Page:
Induction of subaortic septal ischaemia to reduce obstruction in hypertrophic obstructive cardiomyopathy. Studies to develop a new catheter-based concept of treatment

Eur Heart J. 1997 May;18(5):846-51. doi: 10.1093/oxfordjournals.eurheartj.a015350.


Aim: To develop a new catheter-based method of treatment in patients with hypertrophic obstructive cardiomyopathy.

Method: Does abolition of the blood supply to the subaortic part of the septum lead to regional myocardial ischaemia and a decrease in the left ventricular outflow tract gradient? To find this out, in 10 consecutive patients the first larger septal branch of the left anterior descending coronary artery was temporarily occluded with conventional percutaneous transluminal coronary angioplasty. The intracoronary electrocardiogram was registered for objective verification of the intended ischaemia. The intraventricular pressure was measured at rest and at the post extrasystolic beat under programmed electrostimulation of the right ventricle.

Results: During occlusion, regional ischaemia was observed in all patients. Simultaneously, there was a significant reduction of the intraventricular gradient from 56.2 mmHg to 32.2 mmHg (P < 0.05) followed by an increase from 32.2 mmHg to 61.1 mmHg (P < 0.01) after release of occlusion of the septal branch. During ischaemia there was no increase in left ventricular end-diastolic pressure.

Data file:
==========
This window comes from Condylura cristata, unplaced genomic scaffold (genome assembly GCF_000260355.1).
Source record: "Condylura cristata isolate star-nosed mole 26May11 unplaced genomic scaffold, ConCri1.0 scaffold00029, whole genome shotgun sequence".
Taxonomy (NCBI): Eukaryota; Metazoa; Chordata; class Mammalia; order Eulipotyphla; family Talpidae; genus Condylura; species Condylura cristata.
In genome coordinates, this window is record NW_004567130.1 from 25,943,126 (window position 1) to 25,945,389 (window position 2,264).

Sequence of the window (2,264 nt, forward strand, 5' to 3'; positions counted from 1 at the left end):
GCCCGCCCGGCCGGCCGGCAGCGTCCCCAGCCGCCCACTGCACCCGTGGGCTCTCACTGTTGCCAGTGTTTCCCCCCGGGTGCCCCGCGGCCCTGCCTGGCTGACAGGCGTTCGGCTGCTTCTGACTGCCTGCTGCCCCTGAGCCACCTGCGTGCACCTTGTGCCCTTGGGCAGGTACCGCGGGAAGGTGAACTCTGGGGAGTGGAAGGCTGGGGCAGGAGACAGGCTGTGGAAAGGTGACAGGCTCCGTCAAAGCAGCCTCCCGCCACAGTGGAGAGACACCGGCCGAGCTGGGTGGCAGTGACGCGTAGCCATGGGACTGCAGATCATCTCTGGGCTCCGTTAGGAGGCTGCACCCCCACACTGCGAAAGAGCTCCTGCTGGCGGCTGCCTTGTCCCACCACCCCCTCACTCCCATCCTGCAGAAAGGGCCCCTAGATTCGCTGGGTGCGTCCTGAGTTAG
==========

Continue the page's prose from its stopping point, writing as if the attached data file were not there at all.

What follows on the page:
Conclusion: We conclude that the results form the basis for a new catheter interventional therapy in hypertrophic obstructive cardiomyopathy.

MeSH terms

  • Adult
  • Cardiomyopathy, Hypertrophic / physiopathology
  • Cardiomyopathy, Hypertrophic / therapy*
  • Catheterization*
  • Coronary Angiography
  • Coronary Circulation / physiology
  • Electrocardiography
  • Female
  • Hemodynamics / physiology
  • Humans
  • Male
  • Middle Aged
  • Myocardial Ischemia / physiopathology
  • Treatment Outcome
  • Ventricular Function, Left / physiology
  • Ventricular Outflow Obstruction / physiopathology
  • Ventricular Outflow Obstruction / therapy*